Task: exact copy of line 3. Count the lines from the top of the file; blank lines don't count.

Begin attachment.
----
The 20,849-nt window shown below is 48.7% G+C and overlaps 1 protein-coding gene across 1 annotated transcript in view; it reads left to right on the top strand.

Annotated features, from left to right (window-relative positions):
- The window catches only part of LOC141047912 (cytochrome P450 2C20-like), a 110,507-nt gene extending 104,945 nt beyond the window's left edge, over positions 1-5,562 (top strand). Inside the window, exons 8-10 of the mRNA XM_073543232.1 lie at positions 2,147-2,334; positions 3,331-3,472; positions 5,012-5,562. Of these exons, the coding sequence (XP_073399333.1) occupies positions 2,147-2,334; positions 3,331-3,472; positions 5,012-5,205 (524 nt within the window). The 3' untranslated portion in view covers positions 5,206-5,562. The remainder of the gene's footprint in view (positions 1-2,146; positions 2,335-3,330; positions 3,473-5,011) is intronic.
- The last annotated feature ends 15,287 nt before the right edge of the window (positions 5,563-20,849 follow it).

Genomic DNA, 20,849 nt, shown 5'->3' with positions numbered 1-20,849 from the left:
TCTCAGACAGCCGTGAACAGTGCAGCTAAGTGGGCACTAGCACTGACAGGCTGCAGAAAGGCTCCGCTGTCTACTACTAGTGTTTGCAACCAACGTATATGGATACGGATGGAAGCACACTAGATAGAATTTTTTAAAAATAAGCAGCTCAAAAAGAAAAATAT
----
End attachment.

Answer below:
- The window catches only part of LOC141047912 (cytochrome P450 2C20-like), a 110,507-nt gene extending 104,945 nt beyond the window's left edge, over positions 1-5,562 (top strand). Inside the window, exons 8-10 of the mRNA XM_073543232.1 lie at positions 2,147-2,334; positions 3,331-3,472; positions 5,012-5,562. Of these exons, the coding sequence (XP_073399333.1) occupies positions 2,147-2,334; positions 3,331-3,472; positions 5,012-5,205 (524 nt within the window). The 3' untranslated portion in view covers positions 5,206-5,562. The remainder of the gene's footprint in view (positions 1-2,146; positions 2,335-3,330; positions 3,473-5,011) is intronic.